12. "The main trust fund behind Medicare, the $583 billion U.S. health program for the elderly and disabled, will be exhausted in 2030, four years later than projected last year, the government reported.

An improving economy and the Affordable Care Act, the health-care overhaul also known as Obamacare, may stave off depletion of the fund as it took in more money and spent less than expected last year."

http://www.stltoday.com/news/spe...

Thank you, President Obama, for your efforts to address the very real issue of Medicare solvency and the serious need to come up with long-term solutions.

Barry Soetoro

"SOME REALLY GREAT NEWS!" needs to be followed by: Trib Commenter Beer Summit (featuring All You Can Drink: Vina Cobos Malbec, George T. Stagg and Pappy Van Winkle) to be held at Lani's Garage this weekend.....not the latest BHO worship.

Respectfully,

Barry S.

Lanivan

You aren't happy that Medicare will remain solvent for four more years - a huge turnaround from the dismal statistics from just a few years back - thanks in part to the ACA, whose one of several goals was to reign in out-of-control Medicare costs??

I guess you really do need a nice summit. However, I regret to inform you that Lani's garage, once pristine, has fallen victim to dirt, sand, and evidence that some friendly critter(s) has found the bag of bird seed, and is no longer a suitable venue for a summit of such high spirits as you suggest. In fact, the bathrooms, and house in general, have disintegrated over the summer, and are currently not in the condition this type of social event demands. My flower gardens, on the other hand, are looking really good, and the beach chairs have gotten lots of wear.

How about the state of your garage as a possible venue, my dear respectful friend, Barry??

Barry Soetoro

Pretty scary that I posted at 8:08pm that I had the feeling that condition of your garage has slowly deteriorated since the spring cleaning. But sure, drop the hint that both your garage and BATHROOM are disheveled and then throw it all on Barry S. to come through with an alternate summit venue. It's going to take a bit to work through this.

Thanks,

Barry S.

Lanivan

I'll say! naNananaNana (Twilight Zone) Have you been at my house lately??

Sorry, Barry - I never put more on you than what I know you can handle.

Vladtheimp

" (3) Supporters of the new law are once again trying to claim credit for a slowdown in Medicare spending that has pushed its latest insolvency date back to 2030. The government's own bookkeepers have determined that Obamacare has had no measurable impact in the current health costs slowdown (costs are still headed in one direction: up), which has been heavily influenced by the sluggish economy. The Washington Examiner's Phil Klein notes that Medicare's chief actuary is warning that Obamacare's Medicare "savings" aren't sustainable:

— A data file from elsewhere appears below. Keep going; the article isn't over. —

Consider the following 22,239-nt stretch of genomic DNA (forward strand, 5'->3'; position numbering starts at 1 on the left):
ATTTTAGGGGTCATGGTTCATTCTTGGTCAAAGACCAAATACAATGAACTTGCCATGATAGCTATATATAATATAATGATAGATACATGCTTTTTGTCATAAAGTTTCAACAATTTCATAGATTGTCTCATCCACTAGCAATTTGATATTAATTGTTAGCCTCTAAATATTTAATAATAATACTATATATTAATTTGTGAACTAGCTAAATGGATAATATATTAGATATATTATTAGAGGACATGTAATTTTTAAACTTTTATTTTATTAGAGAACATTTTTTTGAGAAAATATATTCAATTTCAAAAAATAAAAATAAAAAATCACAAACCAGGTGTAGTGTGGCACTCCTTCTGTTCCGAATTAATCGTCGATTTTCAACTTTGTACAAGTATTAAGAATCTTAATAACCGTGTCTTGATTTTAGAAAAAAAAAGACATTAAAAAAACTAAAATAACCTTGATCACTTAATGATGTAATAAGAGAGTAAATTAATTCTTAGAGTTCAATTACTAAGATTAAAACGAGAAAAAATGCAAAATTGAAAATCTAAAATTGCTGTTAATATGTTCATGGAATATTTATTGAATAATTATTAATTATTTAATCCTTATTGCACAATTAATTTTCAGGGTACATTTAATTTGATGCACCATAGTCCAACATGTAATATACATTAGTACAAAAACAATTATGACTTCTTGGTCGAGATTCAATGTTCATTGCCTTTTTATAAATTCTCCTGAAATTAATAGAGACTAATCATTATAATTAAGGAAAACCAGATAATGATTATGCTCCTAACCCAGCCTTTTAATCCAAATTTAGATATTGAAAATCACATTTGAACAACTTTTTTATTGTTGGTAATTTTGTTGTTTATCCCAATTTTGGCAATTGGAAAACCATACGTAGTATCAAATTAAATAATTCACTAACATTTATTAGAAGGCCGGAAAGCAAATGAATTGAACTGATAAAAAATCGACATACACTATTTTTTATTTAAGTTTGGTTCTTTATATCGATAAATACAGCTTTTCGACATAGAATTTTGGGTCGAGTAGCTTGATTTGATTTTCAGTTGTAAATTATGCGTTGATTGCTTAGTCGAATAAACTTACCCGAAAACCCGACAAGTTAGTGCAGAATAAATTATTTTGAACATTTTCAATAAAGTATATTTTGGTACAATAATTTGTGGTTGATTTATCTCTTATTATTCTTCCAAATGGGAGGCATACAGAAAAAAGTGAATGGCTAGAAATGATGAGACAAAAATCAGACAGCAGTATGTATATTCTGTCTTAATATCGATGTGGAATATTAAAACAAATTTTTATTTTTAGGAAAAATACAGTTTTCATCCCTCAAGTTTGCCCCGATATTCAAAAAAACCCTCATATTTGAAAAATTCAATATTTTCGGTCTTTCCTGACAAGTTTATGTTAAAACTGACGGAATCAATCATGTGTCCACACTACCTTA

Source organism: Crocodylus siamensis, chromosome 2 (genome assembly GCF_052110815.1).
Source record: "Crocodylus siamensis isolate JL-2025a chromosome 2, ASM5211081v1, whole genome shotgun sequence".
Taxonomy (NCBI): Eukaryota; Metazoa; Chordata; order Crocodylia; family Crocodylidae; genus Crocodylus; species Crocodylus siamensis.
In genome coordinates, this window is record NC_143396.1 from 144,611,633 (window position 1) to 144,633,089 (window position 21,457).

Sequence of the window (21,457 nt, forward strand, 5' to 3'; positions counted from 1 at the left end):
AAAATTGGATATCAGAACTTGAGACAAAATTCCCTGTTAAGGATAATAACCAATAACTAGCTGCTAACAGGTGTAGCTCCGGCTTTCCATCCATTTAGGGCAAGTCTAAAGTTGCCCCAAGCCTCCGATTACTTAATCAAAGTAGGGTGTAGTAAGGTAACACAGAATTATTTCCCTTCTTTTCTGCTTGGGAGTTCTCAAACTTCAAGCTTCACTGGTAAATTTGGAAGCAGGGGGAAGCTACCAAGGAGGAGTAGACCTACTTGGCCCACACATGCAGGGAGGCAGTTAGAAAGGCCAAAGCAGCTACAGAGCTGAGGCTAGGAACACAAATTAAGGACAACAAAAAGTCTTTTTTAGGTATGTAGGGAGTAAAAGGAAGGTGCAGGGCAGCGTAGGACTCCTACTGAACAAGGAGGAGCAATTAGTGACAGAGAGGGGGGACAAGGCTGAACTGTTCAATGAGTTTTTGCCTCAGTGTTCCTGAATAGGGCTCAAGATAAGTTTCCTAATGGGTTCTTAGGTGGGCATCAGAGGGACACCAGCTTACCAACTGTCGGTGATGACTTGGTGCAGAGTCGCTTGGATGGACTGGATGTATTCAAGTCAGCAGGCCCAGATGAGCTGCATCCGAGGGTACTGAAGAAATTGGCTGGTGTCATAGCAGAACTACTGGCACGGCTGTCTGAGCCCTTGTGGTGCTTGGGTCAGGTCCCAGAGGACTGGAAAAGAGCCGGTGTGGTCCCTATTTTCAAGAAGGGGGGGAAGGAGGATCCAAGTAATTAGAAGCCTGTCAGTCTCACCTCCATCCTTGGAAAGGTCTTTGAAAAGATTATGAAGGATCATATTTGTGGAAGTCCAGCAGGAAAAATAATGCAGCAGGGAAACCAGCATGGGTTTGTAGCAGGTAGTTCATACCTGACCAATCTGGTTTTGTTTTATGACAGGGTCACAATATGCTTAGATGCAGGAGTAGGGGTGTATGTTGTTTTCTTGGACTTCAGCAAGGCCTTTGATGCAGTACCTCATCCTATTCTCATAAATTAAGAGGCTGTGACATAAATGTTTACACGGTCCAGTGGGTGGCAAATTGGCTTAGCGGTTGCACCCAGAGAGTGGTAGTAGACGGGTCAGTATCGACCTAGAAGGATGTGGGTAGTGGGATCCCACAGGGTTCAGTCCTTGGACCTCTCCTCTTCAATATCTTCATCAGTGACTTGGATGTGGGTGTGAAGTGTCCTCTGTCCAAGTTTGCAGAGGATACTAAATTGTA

Paul Spitalnic, the chief actuary for the Centers for Medicare and Medicaid Services, also cautioned that it would be hard to maintain the policies put in place by Obamacare, which are responsible for helping to extend the trust fund on paper...Obamacare, according to the Congressional Budget Office, is to spend more than $1.8 trillion over 10 years to expand insurance coverage -- spending that is supposed to be offset by a combination of tax increases and extracting savings from Medicare. One of the misleading arguments that the Obama administration has been making since the debate over the passage of the law is that the the same dollars of savings could simultaneously be used improve the solvency of Medicare while paying for a new expansion of entitlements...If Obamacare uses the money generated by its Medicare cuts to pay for expanding health coverage — as called for by the law — then it doesn't help Medicare's long-term finances. On the other hand, if Obamacare does use savings generated from Medicare cuts to pay for future Medicare benefits, then Obamacare will add substantially to the overall federal deficit." http://townhall.com/tipsheet/guy...